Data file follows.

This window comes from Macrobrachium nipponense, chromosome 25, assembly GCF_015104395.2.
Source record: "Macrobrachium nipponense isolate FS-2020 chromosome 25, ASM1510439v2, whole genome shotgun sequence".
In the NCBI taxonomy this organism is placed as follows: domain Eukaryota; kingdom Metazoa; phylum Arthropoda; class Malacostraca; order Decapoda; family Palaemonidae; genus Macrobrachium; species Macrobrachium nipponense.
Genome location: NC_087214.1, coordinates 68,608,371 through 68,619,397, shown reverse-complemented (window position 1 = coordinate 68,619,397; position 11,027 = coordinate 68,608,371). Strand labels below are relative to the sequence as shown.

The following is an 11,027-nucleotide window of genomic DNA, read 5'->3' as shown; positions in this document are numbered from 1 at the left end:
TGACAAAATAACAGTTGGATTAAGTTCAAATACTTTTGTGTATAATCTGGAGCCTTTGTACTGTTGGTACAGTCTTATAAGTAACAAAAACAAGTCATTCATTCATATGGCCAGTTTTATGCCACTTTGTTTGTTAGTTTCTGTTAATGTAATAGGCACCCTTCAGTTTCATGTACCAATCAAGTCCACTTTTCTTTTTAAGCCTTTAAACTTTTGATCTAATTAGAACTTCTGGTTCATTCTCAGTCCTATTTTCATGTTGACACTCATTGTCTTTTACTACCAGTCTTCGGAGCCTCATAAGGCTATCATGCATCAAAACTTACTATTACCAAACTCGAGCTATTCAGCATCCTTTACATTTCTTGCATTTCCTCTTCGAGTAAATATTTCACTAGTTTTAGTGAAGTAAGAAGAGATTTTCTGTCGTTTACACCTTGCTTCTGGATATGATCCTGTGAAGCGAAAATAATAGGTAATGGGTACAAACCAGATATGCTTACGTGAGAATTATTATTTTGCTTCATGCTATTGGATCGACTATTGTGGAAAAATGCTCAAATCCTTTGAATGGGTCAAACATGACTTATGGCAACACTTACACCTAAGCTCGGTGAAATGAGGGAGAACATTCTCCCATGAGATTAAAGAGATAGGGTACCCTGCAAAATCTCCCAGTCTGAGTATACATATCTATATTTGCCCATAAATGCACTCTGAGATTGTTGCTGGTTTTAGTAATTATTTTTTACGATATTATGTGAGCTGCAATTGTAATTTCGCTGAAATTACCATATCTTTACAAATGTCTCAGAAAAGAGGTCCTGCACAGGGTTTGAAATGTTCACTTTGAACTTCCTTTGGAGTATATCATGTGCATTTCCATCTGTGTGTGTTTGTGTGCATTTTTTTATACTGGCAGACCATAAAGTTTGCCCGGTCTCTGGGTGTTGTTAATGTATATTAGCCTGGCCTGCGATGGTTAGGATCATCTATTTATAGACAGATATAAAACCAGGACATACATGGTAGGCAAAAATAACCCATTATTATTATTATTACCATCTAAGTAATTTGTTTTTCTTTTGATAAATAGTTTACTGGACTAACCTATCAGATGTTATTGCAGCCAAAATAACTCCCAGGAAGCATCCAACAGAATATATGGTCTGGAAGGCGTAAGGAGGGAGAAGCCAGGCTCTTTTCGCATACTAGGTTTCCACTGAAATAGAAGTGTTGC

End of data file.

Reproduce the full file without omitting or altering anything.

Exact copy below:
This window comes from Macrobrachium nipponense, chromosome 25, assembly GCF_015104395.2.
Source record: "Macrobrachium nipponense isolate FS-2020 chromosome 25, ASM1510439v2, whole genome shotgun sequence".
In the NCBI taxonomy this organism is placed as follows: domain Eukaryota; kingdom Metazoa; phylum Arthropoda; class Malacostraca; order Decapoda; family Palaemonidae; genus Macrobrachium; species Macrobrachium nipponense.
Genome location: NC_087214.1, coordinates 68,608,371 through 68,619,397, shown reverse-complemented (window position 1 = coordinate 68,619,397; position 11,027 = coordinate 68,608,371). Strand labels below are relative to the sequence as shown.

The following is an 11,027-nucleotide window of genomic DNA, read 5'->3' as shown; positions in this document are numbered from 1 at the left end:
TGACAAAATAACAGTTGGATTAAGTTCAAATACTTTTGTGTATAATCTGGAGCCTTTGTACTGTTGGTACAGTCTTATAAGTAACAAAAACAAGTCATTCATTCATATGGCCAGTTTTATGCCACTTTGTTTGTTAGTTTCTGTTAATGTAATAGGCACCCTTCAGTTTCATGTACCAATCAAGTCCACTTTTCTTTTTAAGCCTTTAAACTTTTGATCTAATTAGAACTTCTGGTTCATTCTCAGTCCTATTTTCATGTTGACACTCATTGTCTTTTACTACCAGTCTTCGGAGCCTCATAAGGCTATCATGCATCAAAACTTACTATTACCAAACTCGAGCTATTCAGCATCCTTTACATTTCTTGCATTTCCTCTTCGAGTAAATATTTCACTAGTTTTAGTGAAGTAAGAAGAGATTTTCTGTCGTTTACACCTTGCTTCTGGATATGATCCTGTGAAGCGAAAATAATAGGTAATGGGTACAAACCAGATATGCTTACGTGAGAATTATTATTTTGCTTCATGCTATTGGATCGACTATTGTGGAAAAATGCTCAAATCCTTTGAATGGGTCAAACATGACTTATGGCAACACTTACACCTAAGCTCGGTGAAATGAGGGAGAACATTCTCCCATGAGATTAAAGAGATAGGGTACCCTGCAAAATCTCCCAGTCTGAGTATACATATCTATATTTGCCCATAAATGCACTCTGAGATTGTTGCTGGTTTTAGTAATTATTTTTTACGATATTATGTGAGCTGCAATTGTAATTTCGCTGAAATTACCATATCTTTACAAATGTCTCAGAAAAGAGGTCCTGCACAGGGTTTGAAATGTTCACTTTGAACTTCCTTTGGAGTATATCATGTGCATTTCCATCTGTGTGTGTTTGTGTGCATTTTTTTATACTGGCAGACCATAAAGTTTGCCCGGTCTCTGGGTGTTGTTAATGTATATTAGCCTGGCCTGCGATGGTTAGGATCATCTATTTATAGACAGATATAAAACCAGGACATACATGGTAGGCAAAAATAACCCATTATTATTATTATTACCATCTAAGTAATTTGTTTTTCTTTTGATAAATAGTTTACTGGACTAACCTATCAGATGTTATTGCAGCCAAAATAACTCCCAGGAAGCATCCAACAGAATATATGGTCTGGAAGGCGTAAGGAGGGAGAAGCCAGGCTCTTTTCGCATACTAGGTTTCCACTGAAATAGAAGTGTTGC